Coast Guard CV nabs lolo in Bohol for possession of materials for ‘homemade dynamite’
CEBU CITY, Philippines — Personnel of the Philippine Coast Guard sub-station in Tubigon, Bohol and the Philippine National Police arrested a senior citizen for the possession of materials used in making homemade dynamites.
Lemuel Batuasa, a resident of Mocaboc Island in Tubigon town, was arrested as he was about to receive his social pension during the distribution of social pensions in Tubigon town on Thursday, July 7.
In a social media post, the Coast Guard District Central Visayas said Batuasa has long been suspected and monitored by the local police for possessing materials in making homemade dynamites. The said paraphernalia were found in plain sight in his residence.
Among those seized by law enforcers were 72 pieces of transparent plastic cellophane each containing one kilo of ammonium nitrate, one piece of homemade dynamite, two pieces color black plastic storage box, one unit weighing scale, one piece transparent plastic, one bundle of 38 improvised time fuse with blasting cap in both ends, three bundles of improvised time fuse with blasting caps in both ends containing 50 pieces each bundle, one sack ammonium nitrate huchemsfine chemical corp made in Korea, and six pieces of empty sacks of ammonium nitrate.
These materials, the Coast Guard said, were turned over to the Bohol Provincial Explosive Canine Unit and was forwarded to Bohol Provincial Forensic Unit for laboratory examination and proper disposition.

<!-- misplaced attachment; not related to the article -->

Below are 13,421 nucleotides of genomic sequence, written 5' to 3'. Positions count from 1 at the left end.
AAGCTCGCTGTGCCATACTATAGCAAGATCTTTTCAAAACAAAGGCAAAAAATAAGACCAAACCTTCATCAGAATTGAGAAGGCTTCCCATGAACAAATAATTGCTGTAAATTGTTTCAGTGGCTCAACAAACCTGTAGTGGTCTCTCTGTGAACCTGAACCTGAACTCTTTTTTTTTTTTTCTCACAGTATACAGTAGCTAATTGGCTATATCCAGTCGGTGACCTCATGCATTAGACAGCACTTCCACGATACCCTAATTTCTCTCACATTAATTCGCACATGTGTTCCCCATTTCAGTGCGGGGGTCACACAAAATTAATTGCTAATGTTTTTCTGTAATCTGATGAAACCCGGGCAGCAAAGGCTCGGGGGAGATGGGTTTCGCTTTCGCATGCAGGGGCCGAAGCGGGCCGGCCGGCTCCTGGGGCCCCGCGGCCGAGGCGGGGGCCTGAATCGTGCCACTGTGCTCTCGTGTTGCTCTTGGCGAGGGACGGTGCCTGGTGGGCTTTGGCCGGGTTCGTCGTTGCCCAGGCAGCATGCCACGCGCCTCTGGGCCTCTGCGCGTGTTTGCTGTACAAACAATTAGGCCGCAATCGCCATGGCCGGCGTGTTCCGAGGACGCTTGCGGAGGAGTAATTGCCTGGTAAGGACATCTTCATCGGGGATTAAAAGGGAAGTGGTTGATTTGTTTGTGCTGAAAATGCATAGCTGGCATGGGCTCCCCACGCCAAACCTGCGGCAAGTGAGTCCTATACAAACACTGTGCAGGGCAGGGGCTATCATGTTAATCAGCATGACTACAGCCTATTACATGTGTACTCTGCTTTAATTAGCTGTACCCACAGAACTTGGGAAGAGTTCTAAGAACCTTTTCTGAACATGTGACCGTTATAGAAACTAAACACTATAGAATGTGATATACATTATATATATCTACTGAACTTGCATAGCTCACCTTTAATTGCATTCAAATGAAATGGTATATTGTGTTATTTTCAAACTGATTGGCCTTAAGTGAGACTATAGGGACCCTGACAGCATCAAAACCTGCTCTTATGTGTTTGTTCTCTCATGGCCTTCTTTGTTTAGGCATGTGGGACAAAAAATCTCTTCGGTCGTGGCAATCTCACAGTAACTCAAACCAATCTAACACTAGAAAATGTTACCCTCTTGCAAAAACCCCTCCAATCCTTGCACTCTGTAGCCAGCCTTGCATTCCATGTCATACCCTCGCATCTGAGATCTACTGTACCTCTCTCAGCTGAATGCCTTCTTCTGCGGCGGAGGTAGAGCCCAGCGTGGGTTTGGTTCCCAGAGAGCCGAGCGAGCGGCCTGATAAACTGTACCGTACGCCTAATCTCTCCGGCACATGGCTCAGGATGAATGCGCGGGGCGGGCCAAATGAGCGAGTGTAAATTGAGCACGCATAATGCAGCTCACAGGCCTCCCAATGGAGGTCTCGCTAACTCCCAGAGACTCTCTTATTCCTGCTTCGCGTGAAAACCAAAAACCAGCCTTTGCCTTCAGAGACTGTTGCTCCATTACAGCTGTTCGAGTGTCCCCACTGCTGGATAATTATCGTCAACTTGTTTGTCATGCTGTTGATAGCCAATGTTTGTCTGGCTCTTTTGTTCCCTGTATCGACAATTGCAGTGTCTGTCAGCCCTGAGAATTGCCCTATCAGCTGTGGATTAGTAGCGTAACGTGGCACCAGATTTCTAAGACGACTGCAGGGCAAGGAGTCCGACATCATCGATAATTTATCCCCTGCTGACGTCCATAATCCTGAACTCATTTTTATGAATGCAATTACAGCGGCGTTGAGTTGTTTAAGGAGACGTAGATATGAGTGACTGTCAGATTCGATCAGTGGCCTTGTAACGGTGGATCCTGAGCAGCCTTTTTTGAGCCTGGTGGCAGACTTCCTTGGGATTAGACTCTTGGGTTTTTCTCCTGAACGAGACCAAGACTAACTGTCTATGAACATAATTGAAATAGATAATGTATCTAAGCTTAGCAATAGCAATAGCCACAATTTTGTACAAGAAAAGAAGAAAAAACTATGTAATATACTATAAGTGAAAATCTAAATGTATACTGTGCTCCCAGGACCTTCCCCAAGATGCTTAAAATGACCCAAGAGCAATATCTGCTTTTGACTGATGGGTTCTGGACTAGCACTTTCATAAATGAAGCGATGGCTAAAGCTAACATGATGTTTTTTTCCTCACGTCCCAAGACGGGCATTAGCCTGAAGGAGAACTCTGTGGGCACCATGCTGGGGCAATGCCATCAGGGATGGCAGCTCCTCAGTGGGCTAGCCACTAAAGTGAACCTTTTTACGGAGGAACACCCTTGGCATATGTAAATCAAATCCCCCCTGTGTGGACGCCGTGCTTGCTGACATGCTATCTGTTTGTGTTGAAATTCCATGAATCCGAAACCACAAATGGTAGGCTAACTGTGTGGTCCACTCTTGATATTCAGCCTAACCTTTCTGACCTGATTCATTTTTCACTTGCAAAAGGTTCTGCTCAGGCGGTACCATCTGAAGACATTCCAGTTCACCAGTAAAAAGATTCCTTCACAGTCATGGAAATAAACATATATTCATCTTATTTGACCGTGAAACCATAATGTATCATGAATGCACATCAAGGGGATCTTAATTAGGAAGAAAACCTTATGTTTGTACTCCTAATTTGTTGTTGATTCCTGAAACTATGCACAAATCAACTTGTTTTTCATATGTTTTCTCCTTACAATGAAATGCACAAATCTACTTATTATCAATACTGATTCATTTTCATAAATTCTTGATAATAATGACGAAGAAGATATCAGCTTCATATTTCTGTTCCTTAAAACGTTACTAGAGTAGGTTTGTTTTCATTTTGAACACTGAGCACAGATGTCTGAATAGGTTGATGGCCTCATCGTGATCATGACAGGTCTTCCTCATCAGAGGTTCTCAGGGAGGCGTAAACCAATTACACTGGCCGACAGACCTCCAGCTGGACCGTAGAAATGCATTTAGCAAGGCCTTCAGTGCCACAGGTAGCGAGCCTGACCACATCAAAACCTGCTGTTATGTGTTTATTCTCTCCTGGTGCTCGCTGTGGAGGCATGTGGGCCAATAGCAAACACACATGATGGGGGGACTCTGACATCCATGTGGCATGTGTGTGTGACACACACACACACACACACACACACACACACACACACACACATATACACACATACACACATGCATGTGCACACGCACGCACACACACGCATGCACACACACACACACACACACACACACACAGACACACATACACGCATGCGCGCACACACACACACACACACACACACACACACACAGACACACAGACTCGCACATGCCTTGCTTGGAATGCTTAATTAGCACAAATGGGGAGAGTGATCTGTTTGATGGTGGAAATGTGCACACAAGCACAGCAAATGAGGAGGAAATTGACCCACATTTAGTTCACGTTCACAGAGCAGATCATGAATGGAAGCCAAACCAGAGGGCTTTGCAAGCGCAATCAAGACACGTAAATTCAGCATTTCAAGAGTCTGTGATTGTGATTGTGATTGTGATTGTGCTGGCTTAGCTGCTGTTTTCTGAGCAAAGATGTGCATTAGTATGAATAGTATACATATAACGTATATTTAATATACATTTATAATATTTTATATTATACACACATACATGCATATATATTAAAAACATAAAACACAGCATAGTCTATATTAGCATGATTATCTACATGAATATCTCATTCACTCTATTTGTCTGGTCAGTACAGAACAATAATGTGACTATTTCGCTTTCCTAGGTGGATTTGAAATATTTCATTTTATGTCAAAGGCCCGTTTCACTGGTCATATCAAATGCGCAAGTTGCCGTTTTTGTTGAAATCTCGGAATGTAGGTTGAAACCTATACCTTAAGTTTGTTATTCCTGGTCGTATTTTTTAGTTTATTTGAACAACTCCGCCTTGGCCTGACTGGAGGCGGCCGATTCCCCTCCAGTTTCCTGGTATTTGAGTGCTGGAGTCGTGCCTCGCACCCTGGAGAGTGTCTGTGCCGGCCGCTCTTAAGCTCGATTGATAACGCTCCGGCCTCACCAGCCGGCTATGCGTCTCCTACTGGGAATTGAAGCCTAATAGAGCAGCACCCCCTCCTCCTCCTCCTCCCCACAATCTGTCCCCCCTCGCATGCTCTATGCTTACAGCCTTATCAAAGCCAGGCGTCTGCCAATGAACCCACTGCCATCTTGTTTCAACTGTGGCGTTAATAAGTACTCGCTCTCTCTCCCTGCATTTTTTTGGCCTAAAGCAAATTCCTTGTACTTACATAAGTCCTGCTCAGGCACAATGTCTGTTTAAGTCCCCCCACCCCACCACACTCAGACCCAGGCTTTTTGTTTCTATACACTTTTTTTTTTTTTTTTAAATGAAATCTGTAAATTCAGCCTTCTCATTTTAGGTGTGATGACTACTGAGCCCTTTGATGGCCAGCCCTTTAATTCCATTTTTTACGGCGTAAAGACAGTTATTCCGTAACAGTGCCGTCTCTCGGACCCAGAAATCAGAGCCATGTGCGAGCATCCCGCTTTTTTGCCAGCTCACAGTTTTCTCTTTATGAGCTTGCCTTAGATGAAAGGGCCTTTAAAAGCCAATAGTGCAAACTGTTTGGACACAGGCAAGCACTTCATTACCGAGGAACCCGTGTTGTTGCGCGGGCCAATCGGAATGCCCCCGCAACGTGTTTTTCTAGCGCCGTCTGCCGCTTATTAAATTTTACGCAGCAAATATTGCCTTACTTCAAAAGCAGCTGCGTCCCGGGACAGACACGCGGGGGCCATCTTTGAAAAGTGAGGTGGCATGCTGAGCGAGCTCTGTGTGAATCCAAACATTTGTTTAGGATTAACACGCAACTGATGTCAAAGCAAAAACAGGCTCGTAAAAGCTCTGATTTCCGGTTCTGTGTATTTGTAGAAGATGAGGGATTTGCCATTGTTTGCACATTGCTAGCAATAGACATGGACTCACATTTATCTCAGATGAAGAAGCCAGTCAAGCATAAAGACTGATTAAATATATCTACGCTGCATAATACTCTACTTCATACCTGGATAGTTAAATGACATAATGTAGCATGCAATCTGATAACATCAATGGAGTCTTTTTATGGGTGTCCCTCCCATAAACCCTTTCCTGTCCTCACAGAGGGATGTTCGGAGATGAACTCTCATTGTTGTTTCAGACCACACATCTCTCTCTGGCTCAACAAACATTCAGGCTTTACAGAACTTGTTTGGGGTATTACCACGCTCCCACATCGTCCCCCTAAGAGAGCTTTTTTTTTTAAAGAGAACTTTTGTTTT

Illegal fishing is penalized under Republic Act. No. 10654 or An Act to prevent, deter and eliminate illegal, unreported and unregulated fishing, amending Republic Act No. 8550, known as the “Philippine Fisheries Code of 1998” and for other purposes.
The national government banned the import of solid ammonium nitrate in 2002, but according to Oceana, “leakage” and illegal sales are common.
Oceana, an international advocacy organization focused solely on ocean conservation, is urging the national police, the Fertilizer and Pesticide Authority, and the Secretary of the Department of Interior and Local Government (DILG) to strengthen laws governing access to this substance.
Despite the fact that dynamite fishing in the Philippines has declined since its peak in the 1980s and 1990s, Oceana said, the country’s fisheries bureau estimates that 10,000 incidents still occur every day.
Illegal fishing flattens reefs and kills any animal within the blast radius, including rare whales and dolphins, Oceana added.
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